Facebook Inc. CEO Mark Zuckerberg spent a good part of the company’s second-quarter earnings call Wednesday (July 28) speaking about the so-called metaverse to play down a warning that growth is likely to slow in the coming quarters.
The social media giant warned investors that its year-over-year revenue growth would likely “decelerate significantly” in the next quarter as the economic impact of the COVID-19 pandemic eases.
Add to that, Facebook spoke of “increased ad targeting headwinds in 2021” due to both regulatory pressure and platform changes. The latter referred to a recent update to Apple’s iOS platform that gives users more control over how Facebook users their data.
Zuckerberg sought to deflect attention away from those threats and highlight his pet vision of bringing to fruition the metaverse, which is a vision that describes the virtual worlds people increasingly immerse themselves in.
“The metaverse is a virtual environment where you can be present with people in digital spaces,” Zuckerberg said. “You can think of this as an embodied Internet you’re inside of, rather than just looking at.”
He explained the metaverse’s defining quality, which is embodied by avatars, creation and digital objects. “We believe this is going to be the successor of the mobile Internet … and the next chapter of us as a company,” he said.
Facebook Chief Operating Officer Sheryl Sandberg highlighted on the call how the company is looking to expand its eCommerce business in addition to its traditional focus on advertising. One way it’s doing so is by making its Facebook Pay service available on other platforms such as Shopify, which will go live in August. Facebook is hoping to tempt vendors to use that service through a zero percent revenue sharing structure until 2023.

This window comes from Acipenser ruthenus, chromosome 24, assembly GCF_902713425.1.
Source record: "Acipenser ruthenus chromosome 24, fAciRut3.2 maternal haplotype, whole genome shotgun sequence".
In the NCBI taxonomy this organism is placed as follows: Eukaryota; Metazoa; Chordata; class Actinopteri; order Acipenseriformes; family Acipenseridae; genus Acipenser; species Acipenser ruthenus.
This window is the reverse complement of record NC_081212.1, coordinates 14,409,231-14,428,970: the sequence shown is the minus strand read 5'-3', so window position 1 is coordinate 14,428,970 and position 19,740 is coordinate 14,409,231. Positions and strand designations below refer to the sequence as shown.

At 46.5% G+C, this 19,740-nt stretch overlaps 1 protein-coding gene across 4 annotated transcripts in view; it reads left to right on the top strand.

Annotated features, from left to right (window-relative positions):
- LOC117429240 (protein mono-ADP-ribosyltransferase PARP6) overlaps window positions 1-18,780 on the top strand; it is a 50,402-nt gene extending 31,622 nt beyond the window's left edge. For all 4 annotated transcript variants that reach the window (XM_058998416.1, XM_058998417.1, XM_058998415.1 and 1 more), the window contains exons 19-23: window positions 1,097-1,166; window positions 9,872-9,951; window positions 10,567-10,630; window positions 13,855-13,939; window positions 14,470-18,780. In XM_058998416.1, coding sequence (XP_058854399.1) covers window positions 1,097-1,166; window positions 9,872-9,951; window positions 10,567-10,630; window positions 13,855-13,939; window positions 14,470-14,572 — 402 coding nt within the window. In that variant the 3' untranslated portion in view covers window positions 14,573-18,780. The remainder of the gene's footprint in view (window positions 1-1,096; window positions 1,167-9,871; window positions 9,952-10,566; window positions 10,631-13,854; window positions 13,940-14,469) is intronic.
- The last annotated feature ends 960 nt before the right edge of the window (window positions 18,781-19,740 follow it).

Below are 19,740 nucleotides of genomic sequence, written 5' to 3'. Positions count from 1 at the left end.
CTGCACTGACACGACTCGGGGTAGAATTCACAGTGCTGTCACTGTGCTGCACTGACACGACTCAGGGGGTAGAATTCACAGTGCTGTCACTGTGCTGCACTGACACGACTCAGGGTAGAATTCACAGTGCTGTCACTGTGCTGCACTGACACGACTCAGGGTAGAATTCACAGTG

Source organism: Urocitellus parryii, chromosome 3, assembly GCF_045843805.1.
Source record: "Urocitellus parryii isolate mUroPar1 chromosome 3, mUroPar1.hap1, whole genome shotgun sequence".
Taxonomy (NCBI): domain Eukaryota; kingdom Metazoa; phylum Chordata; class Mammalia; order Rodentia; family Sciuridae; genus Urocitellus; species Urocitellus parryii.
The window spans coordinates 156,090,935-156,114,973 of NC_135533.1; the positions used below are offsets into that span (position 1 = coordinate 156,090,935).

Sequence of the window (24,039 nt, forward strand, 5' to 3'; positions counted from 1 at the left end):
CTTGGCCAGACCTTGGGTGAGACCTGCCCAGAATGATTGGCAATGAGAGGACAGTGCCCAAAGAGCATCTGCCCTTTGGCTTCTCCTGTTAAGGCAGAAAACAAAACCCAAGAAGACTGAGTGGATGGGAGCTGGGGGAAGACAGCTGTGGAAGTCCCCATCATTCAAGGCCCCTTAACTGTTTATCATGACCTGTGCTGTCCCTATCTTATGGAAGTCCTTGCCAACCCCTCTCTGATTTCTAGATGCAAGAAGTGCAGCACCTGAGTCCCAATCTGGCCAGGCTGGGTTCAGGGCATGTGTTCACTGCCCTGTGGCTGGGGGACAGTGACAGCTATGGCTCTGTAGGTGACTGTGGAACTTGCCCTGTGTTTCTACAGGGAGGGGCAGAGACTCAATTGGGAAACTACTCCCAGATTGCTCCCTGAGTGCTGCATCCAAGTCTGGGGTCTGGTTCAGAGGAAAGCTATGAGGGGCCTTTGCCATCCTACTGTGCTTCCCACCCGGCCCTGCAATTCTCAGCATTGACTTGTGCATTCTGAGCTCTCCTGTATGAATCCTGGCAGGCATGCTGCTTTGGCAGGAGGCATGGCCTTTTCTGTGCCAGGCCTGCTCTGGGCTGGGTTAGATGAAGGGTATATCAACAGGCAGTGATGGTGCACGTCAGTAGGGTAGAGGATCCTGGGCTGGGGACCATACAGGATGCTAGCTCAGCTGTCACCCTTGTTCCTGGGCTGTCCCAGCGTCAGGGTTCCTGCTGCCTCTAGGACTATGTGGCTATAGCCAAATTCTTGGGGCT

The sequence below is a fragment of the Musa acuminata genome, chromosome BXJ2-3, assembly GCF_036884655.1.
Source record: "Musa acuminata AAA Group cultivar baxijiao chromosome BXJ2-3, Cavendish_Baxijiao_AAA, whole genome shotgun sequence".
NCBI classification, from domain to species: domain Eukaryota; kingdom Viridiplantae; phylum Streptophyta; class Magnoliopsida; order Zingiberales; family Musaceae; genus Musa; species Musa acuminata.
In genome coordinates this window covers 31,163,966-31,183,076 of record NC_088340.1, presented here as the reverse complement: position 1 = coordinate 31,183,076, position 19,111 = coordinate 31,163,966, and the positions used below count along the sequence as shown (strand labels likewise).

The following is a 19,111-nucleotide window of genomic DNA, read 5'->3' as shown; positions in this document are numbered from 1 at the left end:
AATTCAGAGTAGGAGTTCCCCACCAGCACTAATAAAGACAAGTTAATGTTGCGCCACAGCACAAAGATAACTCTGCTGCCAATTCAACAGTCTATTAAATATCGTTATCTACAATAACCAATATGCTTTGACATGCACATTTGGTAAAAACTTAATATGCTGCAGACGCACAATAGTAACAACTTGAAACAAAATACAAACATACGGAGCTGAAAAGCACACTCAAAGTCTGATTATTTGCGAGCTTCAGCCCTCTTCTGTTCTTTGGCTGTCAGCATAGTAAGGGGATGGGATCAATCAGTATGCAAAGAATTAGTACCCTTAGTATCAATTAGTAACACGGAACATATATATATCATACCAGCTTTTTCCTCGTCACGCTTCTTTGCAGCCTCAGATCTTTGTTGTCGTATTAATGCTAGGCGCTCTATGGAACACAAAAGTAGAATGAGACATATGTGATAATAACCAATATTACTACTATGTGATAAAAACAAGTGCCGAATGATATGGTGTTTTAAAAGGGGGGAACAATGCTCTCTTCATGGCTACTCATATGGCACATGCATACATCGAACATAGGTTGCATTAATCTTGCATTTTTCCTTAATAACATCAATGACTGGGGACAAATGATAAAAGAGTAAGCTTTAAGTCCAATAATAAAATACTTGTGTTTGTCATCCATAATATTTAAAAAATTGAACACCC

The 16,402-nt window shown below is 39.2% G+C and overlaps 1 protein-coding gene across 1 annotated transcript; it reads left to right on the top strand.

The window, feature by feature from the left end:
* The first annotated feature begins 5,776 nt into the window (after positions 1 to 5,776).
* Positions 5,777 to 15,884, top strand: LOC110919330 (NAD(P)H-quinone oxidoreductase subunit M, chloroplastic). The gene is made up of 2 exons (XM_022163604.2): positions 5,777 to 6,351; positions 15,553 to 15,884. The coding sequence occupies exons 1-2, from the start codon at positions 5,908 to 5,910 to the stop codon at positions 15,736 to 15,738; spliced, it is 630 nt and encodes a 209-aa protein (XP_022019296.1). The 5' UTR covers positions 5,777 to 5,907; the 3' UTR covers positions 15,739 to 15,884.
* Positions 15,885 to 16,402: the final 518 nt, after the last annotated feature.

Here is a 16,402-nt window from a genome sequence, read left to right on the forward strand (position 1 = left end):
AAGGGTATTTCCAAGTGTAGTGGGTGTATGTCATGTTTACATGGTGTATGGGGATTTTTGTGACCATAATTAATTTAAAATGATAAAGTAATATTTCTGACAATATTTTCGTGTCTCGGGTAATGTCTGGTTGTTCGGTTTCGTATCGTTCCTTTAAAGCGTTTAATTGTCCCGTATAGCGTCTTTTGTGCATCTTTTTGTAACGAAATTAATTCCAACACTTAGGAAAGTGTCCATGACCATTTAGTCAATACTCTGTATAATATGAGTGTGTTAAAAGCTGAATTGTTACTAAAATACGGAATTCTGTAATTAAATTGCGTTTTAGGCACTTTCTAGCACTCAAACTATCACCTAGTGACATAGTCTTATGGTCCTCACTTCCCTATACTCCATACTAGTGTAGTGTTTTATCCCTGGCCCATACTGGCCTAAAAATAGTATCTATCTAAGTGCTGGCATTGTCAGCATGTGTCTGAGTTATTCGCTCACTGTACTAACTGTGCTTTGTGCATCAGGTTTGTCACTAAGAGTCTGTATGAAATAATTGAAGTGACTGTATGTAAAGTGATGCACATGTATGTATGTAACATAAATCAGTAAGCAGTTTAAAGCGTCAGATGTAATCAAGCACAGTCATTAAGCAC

The company is also working on person-to-person QR code payments, which would allow users to instantly send or receive money with a simple scan. Then there’s its cryptocurrency project Diem, which remains a work in progress.
Zuckerberg said in the call the company is pursuing an approach that will see it “work our way down the stack,” building world-class services for each layer of commerce.
Facebook’s eCommerce plans are ambitious, not least because it will come up against plenty of established competitors. Yuval Ben-Itzhak, president and chief of strategy at social media marketing firm Emplifi Inc. told PYMNTS in an email Facebook’s reputation for hoarding user’s data may also be an obstacle.
“It is yet to be seen whether some of the larger brands will accept Facebook owning their customers’ valuable data, like their purchase history and payment details, or whether that will be a step too far for brands and their customers,” Ben-Itzhak said.
One analyst asked about Facebook’s efforts to win over creators for its shopping efforts. Zuckerberg responded that the company’s ad business is so large, it will be some time until commerce becomes a major driver of revenue.
“We’re looking to work our way down the funnel from product discovery to purchases,” he said. “There are already a meaningful number of businesses using Shops, and we expect that to keep compounding.”
He also discussed Facebook’s efforts to get more creators to use its platforms, including Reels, which enables short, 15-second videos set to music posted on Instagram, similar to TikTok. He noted how video is becoming the main way people interact with Facebook, with some users spending more than half their time on it.
“We want our platforms to be the best places for creators,” he said.
Facebook’s second-quarter performance was strong, with the company posting earnings per share of $3.61 on revenue of $29.1 billion, up 56 percent from a year ago. That was the fastest rate of growth the company has seen since 2016 and allowed it to beat Wall Street’s forecast of a $3.04 profit per share on revenue of $27.8 billion.
The company now has 3.51 billion total users across Facebook, Messenger, Instagram and WhatsApp, up from 3.45 billion three months ago. Its daily active user count came to 1.91 billion.
The strong showing wasn’t enough to dissuade investors’ fears over its future profitability, though, as Facebook’s stock sank by around 3.5 percent in after-hours trading.